By DAVID DUPONT
BG Independent News
For the next six months “Paula” will preside at the Monroe Street entrance of the Toledo Museum of Art.
The sculpted head stands 22 feet tall, weighs 35,000 pounds, and if you listen closely enough she may whisper to you.
Jaume Plensa’s work needs room to speak to viewers. Space for viewers to stroll around and quietly commune with the large structures. The human forms reflect back to viewers something, maybe secrets, about themselves.
The Toledo Museum of Art has given the Plensa’s art the room it needs both inside in the Levis Gallery and spread across the museum’s 36-acre campus. The Spanish artist’s work has already found a home here.
At a recent press preview, the museum’s associate director Amy Gilman said that when Plensa’s “Spiegel (Mirror)” was installed at the intersection of Collingwood and Monroe a few years ago, museum officials weren’t sure what the response would be. “We didn’t know what would happen when we put something at such a prominent intersection of the museum and the city. … The public doesn’t always like the public part of public sculpture.”
Even before the installation was complete, she said, “it became beloved. It became a touchstone.”
Since then people have picnicked, played, and wed near the sculpture. So when the opportunity to bring this show, which was organized by the Cheekwood Botanical Garden and Museum of Art in Nashville, to Toledo, “we didn’t hesitate.”
The installation of “Spiegel” also made people realize how far the museum’s campus stretched.
Gilman said the museum wants to extend its programs into that 36 acres, and Plensa’s “Human Landscape” is the ideal vehicle to further that mission.
So through Nov. 6, “Spiegel” will be joined by “Paula” and five more monumental Plensa sculptures spread around the grounds. The museum has a summer’s worth of outdoor activities planned, starting with the Community Block party today (Saturday, June 18) from 6 to 10 p.m. and continuing with outdoor poetry readings, flashlight tours of the sculptures, poetry readings, concerts, and a Play Space for children.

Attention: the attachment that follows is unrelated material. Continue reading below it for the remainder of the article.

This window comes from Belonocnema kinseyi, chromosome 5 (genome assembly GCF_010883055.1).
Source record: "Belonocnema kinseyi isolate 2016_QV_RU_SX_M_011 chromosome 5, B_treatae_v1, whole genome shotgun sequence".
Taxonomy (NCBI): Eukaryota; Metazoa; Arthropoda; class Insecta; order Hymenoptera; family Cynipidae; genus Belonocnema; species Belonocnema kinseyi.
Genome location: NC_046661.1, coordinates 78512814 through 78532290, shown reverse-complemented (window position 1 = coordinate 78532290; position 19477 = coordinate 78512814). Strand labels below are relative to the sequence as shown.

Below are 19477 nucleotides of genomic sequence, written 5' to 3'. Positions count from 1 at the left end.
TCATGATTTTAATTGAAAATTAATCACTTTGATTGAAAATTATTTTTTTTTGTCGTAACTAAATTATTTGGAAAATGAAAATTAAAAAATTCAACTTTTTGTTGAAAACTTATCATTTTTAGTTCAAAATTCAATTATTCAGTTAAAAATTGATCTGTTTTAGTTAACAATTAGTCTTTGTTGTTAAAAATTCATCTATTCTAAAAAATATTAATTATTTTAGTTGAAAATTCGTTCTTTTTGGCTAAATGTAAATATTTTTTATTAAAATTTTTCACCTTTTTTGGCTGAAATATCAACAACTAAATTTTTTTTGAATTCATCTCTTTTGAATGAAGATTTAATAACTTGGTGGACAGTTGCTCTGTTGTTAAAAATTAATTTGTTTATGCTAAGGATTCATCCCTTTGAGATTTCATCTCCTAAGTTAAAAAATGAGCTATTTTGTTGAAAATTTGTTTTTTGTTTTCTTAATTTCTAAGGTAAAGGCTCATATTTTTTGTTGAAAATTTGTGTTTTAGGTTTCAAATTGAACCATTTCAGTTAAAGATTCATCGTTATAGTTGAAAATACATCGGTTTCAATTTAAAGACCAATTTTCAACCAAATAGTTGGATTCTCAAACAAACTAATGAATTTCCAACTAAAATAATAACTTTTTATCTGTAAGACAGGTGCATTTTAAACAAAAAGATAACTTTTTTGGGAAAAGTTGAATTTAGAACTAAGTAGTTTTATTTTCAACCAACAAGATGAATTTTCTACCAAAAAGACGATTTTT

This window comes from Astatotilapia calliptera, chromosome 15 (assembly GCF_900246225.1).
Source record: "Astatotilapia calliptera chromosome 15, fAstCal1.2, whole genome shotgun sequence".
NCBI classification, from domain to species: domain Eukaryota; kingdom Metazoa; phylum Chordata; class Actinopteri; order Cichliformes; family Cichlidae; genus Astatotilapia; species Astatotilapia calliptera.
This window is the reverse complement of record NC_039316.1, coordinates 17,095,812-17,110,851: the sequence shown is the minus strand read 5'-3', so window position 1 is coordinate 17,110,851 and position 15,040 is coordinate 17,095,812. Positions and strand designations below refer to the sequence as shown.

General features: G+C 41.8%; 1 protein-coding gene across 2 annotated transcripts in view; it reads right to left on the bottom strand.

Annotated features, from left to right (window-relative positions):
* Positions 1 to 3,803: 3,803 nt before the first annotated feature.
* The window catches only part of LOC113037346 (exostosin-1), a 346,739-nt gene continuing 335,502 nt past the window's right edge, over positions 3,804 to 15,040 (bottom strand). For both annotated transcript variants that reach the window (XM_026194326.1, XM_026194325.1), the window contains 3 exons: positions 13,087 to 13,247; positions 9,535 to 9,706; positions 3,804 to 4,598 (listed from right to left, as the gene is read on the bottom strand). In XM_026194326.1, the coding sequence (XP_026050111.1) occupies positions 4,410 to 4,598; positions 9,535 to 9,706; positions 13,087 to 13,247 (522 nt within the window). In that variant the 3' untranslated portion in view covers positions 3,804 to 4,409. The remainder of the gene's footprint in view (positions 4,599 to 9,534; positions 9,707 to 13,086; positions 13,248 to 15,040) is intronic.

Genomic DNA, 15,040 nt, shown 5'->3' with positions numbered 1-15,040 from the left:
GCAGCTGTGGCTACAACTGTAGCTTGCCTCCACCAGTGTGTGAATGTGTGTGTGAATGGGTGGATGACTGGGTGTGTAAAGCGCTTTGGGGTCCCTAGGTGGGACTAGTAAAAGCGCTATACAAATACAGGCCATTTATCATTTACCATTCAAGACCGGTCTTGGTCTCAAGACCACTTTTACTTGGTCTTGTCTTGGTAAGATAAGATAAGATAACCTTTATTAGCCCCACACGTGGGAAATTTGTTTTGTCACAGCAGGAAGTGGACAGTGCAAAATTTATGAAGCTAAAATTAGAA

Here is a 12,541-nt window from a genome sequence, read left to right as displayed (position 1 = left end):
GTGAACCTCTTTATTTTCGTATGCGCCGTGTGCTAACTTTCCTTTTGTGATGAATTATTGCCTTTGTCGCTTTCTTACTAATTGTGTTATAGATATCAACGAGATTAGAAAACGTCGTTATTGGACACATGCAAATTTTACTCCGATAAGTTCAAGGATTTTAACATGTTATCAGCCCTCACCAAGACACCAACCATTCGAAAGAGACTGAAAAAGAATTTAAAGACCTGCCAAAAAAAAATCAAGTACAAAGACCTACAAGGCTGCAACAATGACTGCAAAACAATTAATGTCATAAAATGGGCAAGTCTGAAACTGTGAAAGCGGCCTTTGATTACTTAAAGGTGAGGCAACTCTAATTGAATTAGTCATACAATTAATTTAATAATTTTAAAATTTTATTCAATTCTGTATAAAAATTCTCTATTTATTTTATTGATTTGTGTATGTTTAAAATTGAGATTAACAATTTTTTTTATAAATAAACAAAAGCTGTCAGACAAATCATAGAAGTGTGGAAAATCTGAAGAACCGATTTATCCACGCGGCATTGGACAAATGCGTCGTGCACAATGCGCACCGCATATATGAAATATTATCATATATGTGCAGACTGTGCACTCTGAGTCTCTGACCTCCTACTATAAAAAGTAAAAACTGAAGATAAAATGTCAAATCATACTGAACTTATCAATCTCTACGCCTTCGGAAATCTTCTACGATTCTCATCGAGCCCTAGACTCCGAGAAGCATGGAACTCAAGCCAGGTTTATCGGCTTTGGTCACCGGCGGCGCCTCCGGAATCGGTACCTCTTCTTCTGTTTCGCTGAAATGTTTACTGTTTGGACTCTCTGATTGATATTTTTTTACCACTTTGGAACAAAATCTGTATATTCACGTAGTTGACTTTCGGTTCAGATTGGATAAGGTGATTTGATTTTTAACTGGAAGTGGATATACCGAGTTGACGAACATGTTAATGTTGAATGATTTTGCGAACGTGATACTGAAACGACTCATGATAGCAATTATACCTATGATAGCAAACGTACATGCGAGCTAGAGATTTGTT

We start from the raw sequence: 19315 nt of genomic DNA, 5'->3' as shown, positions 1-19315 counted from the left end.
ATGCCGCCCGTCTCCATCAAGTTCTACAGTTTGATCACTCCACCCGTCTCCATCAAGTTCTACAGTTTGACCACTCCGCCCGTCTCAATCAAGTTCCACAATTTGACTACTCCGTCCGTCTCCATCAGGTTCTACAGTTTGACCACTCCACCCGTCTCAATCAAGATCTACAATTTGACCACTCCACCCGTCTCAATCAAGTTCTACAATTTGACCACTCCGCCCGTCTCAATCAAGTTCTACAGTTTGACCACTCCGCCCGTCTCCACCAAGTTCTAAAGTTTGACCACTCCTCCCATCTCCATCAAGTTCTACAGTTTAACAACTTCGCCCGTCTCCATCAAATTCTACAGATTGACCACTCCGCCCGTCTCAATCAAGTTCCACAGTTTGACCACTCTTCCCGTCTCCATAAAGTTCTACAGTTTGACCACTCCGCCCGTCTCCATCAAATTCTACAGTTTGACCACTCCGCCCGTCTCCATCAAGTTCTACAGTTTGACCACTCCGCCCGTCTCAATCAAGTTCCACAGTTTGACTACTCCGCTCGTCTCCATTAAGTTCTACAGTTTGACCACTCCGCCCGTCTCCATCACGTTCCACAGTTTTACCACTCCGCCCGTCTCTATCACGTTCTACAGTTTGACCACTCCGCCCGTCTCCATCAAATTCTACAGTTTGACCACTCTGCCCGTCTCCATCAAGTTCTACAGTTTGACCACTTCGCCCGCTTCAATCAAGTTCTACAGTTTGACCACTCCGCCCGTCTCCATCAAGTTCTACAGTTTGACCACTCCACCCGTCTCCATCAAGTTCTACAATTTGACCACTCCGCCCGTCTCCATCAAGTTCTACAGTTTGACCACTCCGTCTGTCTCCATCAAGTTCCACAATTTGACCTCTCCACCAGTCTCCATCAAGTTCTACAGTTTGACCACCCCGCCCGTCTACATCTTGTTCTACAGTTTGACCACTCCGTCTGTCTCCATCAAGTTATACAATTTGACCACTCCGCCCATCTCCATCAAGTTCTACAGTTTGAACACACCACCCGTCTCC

“One of the things we’re really working on here is activating the entire campus,” Gilman said.
The intention is to continue to engage the same caliber of artists as the museum has always exhibited “and work with them in unique and wonderful ways.”
The installation of “Human Landscape” was a collaborative effort, explained Claude Fixler, exhibit designer for the museum.
The artist himself visited to consult on the placement of the outside sculptures, as he had when Spiegel was installed. And his representatives were on hand when the 18 works on paper and sculptural installations were set up in the Levis Gallery “to make sure Plensa’s vision is carried out in placement and lighting,” Fixler said.
The design is meant to give the experience a sense of rhythm and carry the viewer through the exhibit and “giving the larger pieces more space so you have more time to be with them and contemplate them.” he said.
“It is a very contemplative environment,” Gilman said. “It works to encourage you to have that interaction with them. It’s a dialogue not only with the work but with yourself.”
Lighting sets the mood. The Levis gallery is dimly lit, except for the illumination of the objects. “His work responds so dramatically to light we really wanted that to be the focus,” Gilman said.
Central to the exhibit is the dream-like “Silent Rain,” that rare museum piece visitors can touch. The series of screens is made up of suspended letters. They spell out lines of poetry. This was inspired by Plensa’s visit with his mother to a grocery store that had a metallic screen between sections of the store, Gilman said. When someone walks through Plensa’s metallic poetry, it rings out with a soft jangling.
The lighting is crucial in another way. For “Talking Continents,” a series of objects hung from the ceiling, the lace-like shadows are as important as the objects themselves, Gilman said.
Nearby are three heads hung like gargoyles from the walls. They represent the adage “See No Evil, Hear No Evil, Speak No Evil.” Each has words imprinted on them, but the viewer must get under them to see, and only then, Gilman said, do you realize how large they are.
One figure has the words “anxiety” and “stress” cover the eyes, and “insomnia” covers the mouth.”
As mythic as the figures seem, evoking the ancient heads on the Easter Islands, the people they portray are ordinary folks. The visitor is greeted at each entrance of the gallery by Rui Rui, the artist’s son’s fiancée, Fixler said. “Awilda and Irma,” the paired translucent heads, are Plensa’s housekeeper and her daughter. And “Paula,” standing watch goddess-like outside the museum, is the daughter of the proprietor of the coffee bar the artist frequents.